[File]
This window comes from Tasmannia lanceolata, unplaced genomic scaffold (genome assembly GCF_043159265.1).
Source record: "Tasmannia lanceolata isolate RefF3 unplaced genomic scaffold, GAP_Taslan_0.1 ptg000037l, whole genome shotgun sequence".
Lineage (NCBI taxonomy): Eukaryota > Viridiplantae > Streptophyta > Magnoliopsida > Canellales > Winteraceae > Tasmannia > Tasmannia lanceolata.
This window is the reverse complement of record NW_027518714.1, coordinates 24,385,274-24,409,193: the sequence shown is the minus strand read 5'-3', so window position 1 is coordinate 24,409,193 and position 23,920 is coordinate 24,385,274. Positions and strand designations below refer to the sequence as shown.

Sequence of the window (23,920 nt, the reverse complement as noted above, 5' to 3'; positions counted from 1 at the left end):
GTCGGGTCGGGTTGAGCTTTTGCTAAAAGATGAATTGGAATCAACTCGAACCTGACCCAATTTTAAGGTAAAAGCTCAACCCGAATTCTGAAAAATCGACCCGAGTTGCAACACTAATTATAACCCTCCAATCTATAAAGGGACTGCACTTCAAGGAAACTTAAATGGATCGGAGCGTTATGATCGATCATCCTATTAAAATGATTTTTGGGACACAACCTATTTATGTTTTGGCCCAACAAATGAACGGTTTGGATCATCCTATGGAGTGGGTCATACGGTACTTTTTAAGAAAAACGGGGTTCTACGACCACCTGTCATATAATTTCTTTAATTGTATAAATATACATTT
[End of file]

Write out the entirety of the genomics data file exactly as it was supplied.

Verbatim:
This window comes from Tasmannia lanceolata, unplaced genomic scaffold (genome assembly GCF_043159265.1).
Source record: "Tasmannia lanceolata isolate RefF3 unplaced genomic scaffold, GAP_Taslan_0.1 ptg000037l, whole genome shotgun sequence".
Lineage (NCBI taxonomy): Eukaryota > Viridiplantae > Streptophyta > Magnoliopsida > Canellales > Winteraceae > Tasmannia > Tasmannia lanceolata.
This window is the reverse complement of record NW_027518714.1, coordinates 24,385,274-24,409,193: the sequence shown is the minus strand read 5'-3', so window position 1 is coordinate 24,409,193 and position 23,920 is coordinate 24,385,274. Positions and strand designations below refer to the sequence as shown.

Sequence of the window (23,920 nt, the reverse complement as noted above, 5' to 3'; positions counted from 1 at the left end):
GTCGGGTCGGGTTGAGCTTTTGCTAAAAGATGAATTGGAATCAACTCGAACCTGACCCAATTTTAAGGTAAAAGCTCAACCCGAATTCTGAAAAATCGACCCGAGTTGCAACACTAATTATAACCCTCCAATCTATAAAGGGACTGCACTTCAAGGAAACTTAAATGGATCGGAGCGTTATGATCGATCATCCTATTAAAATGATTTTTGGGACACAACCTATTTATGTTTTGGCCCAACAAATGAACGGTTTGGATCATCCTATGGAGTGGGTCATACGGTACTTTTTAAGAAAAACGGGGTTCTACGACCACCTGTCATATAATTTCTTTAATTGTATAAATATACATTT